Looming recession will spark eventual fall in rates
A recession in the US followed by a drop in mortgage rates could result in a fall in home values, Jodi Hall (pictured), the president of the Nationwide Mortgage Bankers (NMB) has suggested.
Speaking to Mortgage Professional America (MPA) last week shortly after the Federal Reserve raised its benchmark rate by half a percentage point, Hall added that the high demand for homes coupled with the country’s severe shortage of available properties for sale meant there was no danger of “a bubble bursting” or a return to the crisis of 2008.
She said: “If we go into recession, mortgage interest rates are going to fall - that’s what’s going to happen. And many of us in the industry believe that by the end of the year, we’re going to see a decline in interest rates.
“Home values could potentially fall - it would make sense if we went into recession, but we’ve never been in the situation that we’re in today where there’s such a lack of inventory. So I don’t think we’re looking at anything like 2002, 2007-2008 when the bottom fell out.”
The possibility of a recession later this year is now widely accepted among economists and mortgage professionals after the economy shrank in the last quarter. Professor David Blanchflower, a former member of the Bank of England’s monetary policy committee, went further, claiming that a number of countries, including the US, were already in recession.
And with six out of 10 Americans also fearing that a recession was “right around the corner,” according to a recent survey from AllianzLife, NMB was planning ahead for what that could mean to the mortgage sector, including a drop in rates and an eventual return to a demand for refi loans.
She said: “We’re preparing and getting our infrastructure and efficiency in place to be looking at a refinance boom with all the home purchases that are happening now.”
Although she noted that there was currently no demand for rate and term refinance, she said that “now is the time to act on refinancing or securing the best interest rate for home purchases before (rates) go higher”.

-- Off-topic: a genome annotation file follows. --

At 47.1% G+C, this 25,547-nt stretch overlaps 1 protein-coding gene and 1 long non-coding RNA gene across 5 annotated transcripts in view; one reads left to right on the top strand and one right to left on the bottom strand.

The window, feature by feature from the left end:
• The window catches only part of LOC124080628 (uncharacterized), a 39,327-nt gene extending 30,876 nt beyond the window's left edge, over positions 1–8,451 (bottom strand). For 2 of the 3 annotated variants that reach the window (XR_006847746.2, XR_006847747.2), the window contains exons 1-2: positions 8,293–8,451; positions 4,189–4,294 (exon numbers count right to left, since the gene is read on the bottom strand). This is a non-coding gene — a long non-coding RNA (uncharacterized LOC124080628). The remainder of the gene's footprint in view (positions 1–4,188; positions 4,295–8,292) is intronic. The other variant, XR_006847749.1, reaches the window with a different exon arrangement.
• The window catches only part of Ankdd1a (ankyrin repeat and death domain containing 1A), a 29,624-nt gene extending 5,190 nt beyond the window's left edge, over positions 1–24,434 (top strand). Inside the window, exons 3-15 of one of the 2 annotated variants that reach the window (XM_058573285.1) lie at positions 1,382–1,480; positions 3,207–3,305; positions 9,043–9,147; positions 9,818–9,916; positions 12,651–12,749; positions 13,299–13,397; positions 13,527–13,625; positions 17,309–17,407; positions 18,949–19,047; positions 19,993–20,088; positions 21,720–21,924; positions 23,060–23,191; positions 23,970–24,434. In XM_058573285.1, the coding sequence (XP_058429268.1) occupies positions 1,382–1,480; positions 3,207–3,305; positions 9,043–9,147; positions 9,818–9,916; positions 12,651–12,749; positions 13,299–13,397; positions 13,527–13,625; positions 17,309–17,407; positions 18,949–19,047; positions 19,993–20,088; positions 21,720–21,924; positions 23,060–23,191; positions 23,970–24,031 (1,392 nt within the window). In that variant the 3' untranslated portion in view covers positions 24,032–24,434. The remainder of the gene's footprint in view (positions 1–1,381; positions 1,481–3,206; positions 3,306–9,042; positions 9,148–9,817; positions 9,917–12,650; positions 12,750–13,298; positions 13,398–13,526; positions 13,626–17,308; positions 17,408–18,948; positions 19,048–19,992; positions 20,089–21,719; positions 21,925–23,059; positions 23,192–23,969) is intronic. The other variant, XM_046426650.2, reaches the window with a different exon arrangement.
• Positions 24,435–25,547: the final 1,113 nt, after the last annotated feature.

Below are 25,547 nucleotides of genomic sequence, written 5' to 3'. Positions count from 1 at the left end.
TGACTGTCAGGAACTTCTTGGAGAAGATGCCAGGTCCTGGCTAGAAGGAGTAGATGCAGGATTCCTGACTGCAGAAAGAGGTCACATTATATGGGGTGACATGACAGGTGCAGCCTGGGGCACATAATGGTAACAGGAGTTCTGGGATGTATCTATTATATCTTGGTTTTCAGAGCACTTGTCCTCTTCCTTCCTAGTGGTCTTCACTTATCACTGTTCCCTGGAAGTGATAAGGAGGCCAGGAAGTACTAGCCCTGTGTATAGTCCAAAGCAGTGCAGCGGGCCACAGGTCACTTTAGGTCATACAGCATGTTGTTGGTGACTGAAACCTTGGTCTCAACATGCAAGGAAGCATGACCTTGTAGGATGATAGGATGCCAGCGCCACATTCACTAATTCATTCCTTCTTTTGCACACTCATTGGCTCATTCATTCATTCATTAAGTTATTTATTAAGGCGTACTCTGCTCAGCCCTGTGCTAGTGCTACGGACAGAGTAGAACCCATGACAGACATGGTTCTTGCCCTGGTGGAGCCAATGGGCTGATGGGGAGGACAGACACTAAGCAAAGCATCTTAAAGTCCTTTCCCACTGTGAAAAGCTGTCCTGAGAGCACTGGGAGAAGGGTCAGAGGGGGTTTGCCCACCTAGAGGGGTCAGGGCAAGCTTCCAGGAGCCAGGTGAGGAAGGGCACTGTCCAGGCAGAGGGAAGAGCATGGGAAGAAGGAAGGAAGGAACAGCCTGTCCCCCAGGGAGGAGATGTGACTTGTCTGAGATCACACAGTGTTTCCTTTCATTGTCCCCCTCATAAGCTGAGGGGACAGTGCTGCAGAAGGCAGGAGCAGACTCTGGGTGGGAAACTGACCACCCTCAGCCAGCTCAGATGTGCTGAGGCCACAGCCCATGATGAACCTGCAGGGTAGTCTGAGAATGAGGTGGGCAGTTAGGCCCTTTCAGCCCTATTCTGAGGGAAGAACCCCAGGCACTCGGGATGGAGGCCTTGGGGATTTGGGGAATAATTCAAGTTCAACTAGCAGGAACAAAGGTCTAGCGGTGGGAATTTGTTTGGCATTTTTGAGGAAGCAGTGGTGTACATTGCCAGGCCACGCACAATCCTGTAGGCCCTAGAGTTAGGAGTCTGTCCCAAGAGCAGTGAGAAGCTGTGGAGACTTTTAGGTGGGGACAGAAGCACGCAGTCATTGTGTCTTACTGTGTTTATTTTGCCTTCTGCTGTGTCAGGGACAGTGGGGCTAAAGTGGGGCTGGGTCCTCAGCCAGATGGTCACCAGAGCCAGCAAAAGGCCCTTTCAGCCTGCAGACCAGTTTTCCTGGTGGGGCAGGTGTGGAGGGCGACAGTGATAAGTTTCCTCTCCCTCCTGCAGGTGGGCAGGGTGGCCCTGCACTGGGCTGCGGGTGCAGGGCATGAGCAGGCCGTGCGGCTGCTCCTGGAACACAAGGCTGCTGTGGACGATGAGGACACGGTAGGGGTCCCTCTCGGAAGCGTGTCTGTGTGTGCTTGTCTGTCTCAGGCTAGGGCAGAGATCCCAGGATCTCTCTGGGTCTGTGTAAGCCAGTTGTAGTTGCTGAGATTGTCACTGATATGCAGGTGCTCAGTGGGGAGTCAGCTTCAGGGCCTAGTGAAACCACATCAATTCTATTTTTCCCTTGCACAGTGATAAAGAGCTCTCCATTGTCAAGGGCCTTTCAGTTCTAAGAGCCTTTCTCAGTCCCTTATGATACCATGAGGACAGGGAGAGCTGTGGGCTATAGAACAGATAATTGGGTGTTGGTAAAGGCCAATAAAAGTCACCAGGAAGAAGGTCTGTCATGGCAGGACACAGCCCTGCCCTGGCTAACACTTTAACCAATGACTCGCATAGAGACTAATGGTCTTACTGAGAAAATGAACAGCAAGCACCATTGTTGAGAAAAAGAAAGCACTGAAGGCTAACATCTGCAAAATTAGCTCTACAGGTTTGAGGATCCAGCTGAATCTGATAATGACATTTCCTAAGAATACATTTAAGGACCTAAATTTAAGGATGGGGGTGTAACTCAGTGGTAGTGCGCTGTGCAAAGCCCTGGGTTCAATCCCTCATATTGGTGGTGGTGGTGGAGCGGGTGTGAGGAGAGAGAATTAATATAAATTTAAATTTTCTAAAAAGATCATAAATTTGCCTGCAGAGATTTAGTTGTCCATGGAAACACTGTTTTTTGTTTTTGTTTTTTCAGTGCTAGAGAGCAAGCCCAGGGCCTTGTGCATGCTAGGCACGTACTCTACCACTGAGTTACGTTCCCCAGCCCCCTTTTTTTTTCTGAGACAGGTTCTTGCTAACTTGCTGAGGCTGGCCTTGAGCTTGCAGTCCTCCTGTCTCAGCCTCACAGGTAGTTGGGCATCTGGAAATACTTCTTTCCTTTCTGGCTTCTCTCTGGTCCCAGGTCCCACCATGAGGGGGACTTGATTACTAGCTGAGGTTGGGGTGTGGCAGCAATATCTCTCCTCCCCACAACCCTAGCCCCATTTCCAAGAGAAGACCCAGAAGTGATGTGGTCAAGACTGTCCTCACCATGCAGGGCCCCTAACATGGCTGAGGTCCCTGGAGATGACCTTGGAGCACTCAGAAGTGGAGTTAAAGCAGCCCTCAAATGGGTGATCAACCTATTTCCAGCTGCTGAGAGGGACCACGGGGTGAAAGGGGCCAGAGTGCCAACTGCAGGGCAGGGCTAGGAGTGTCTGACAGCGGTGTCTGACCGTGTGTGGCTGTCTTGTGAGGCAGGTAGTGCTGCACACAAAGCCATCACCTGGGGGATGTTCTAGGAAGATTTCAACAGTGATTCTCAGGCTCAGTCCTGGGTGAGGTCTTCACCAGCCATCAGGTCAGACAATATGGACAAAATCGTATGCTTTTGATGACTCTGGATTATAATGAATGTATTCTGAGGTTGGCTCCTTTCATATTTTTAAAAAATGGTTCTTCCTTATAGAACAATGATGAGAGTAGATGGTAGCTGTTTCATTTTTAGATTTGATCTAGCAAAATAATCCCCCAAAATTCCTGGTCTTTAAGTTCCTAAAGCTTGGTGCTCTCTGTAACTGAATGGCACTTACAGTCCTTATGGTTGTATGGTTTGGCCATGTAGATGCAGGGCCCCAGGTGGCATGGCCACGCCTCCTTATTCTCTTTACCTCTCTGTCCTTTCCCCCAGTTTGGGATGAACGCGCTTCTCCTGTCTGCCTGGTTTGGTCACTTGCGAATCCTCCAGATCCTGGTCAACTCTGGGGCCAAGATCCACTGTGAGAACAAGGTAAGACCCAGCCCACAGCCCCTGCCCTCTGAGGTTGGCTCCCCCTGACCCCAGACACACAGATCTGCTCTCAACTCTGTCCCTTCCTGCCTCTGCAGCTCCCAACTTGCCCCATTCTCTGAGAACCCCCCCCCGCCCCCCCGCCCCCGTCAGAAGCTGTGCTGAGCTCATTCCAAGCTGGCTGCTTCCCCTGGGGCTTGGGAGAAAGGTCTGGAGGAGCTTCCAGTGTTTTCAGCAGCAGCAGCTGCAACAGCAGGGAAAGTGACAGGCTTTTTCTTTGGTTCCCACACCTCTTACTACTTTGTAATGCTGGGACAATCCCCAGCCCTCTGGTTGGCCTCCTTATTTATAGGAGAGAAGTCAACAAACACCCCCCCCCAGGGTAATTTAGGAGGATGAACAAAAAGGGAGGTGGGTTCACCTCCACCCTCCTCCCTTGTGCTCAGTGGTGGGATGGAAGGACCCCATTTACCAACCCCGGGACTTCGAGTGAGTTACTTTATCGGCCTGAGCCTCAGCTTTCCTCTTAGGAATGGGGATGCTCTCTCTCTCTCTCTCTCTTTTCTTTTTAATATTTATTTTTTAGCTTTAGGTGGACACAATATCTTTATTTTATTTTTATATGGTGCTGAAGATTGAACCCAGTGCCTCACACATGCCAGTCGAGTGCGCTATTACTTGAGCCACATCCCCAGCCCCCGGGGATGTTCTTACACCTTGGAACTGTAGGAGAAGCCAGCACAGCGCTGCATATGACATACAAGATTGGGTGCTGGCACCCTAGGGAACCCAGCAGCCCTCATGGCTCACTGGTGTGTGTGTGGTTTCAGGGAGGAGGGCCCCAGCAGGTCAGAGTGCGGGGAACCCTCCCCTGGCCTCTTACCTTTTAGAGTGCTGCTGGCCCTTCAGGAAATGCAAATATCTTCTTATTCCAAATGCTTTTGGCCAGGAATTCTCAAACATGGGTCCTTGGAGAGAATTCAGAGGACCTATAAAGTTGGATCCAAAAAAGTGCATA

She revealed that NMB was on a recruitment drive, having hired 100 new staff in May alone, despite a drop in profits. “We’re growing. We are not as profitable as we were in 2020 and 2021 because the margins have compressed from the investor perspective, but we’re actually hiring, and we see that there’s a lot of talent that is out there right now.”
She pointed out that with inflation soaring, the only way to bring down the cost of originating a loan and do more volume with the same number of employees will be to deploy greater tech and innovation “so that we’re ready for the next refinance boom when interest rates drop”.
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Regarding the impact of a possible recession on the mortgage industry, Hall said it would “cleanse the industry of the people who did refinance business”, adding that it will take “a higher skilled savvy loan officer to survive this and it’s going to make the industry stronger”.
She said: “I often tell people not much of what I’ve had to deal with over the last three years as president of a mortgage company has been about mortgages. It feels very much like the beginning of the pandemic, when we had a lot of investors in the mortgage industry who were scared, and we were barely breaking even or losing money on every loan that we closed.
“But we’re taking advantage of the opportunity. We’re OK not making money on loans for the short term and we’re taking advantage and recruiting and trying to bring people over to the organization because we think it’s going to change. So we want to be in the best possible place that we can be and be as strong as possible. A lot of times the way that individuals react to adversity determines where they will be in two, three years from now and we really just think that any adversity that comes at us, whether it’s the pandemic, whether it’s the market, we feel we get stronger as an organization.
“We’re not happy that it’s happening, but we’re glad that we’re in the position that we’re at.”